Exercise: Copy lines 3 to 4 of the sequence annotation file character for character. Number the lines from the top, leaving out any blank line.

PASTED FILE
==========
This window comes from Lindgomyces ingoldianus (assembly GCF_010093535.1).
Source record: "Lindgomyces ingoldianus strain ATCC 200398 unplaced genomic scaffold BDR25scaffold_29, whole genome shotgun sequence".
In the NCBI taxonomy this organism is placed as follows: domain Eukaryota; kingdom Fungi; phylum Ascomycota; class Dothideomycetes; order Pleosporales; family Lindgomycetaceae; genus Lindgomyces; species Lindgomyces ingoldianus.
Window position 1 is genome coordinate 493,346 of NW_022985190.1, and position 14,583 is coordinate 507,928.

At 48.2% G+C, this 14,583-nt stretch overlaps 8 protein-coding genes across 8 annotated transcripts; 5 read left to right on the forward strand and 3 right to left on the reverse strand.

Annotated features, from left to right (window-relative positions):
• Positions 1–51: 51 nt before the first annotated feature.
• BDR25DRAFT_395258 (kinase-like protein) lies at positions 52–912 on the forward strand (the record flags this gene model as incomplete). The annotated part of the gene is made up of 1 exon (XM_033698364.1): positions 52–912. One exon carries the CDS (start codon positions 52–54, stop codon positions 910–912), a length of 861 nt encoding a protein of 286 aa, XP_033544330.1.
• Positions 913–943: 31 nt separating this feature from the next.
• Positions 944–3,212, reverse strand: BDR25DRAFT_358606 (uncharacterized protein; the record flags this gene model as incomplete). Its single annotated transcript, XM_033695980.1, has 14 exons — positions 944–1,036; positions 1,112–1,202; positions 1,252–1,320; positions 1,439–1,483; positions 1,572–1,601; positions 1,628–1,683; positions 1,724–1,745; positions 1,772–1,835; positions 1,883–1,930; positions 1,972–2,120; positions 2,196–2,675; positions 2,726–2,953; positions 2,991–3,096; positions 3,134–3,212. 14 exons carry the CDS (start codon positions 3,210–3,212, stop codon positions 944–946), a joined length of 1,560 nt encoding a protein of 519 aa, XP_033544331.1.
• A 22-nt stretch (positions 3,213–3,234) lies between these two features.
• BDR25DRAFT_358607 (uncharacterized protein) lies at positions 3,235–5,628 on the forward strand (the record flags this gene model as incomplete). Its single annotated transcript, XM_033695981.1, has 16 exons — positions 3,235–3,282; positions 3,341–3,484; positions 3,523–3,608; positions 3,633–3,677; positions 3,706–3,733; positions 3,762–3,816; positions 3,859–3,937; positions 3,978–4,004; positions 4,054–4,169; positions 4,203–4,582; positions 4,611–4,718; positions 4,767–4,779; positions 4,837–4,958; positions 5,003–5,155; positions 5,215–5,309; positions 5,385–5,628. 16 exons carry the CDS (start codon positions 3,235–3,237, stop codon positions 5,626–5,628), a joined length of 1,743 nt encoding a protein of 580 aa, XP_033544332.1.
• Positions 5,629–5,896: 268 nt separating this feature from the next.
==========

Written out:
In the NCBI taxonomy this organism is placed as follows: domain Eukaryota; kingdom Fungi; phylum Ascomycota; class Dothideomycetes; order Pleosporales; family Lindgomycetaceae; genus Lindgomyces; species Lindgomyces ingoldianus.
Window position 1 is genome coordinate 493,346 of NW_022985190.1, and position 14,583 is coordinate 507,928.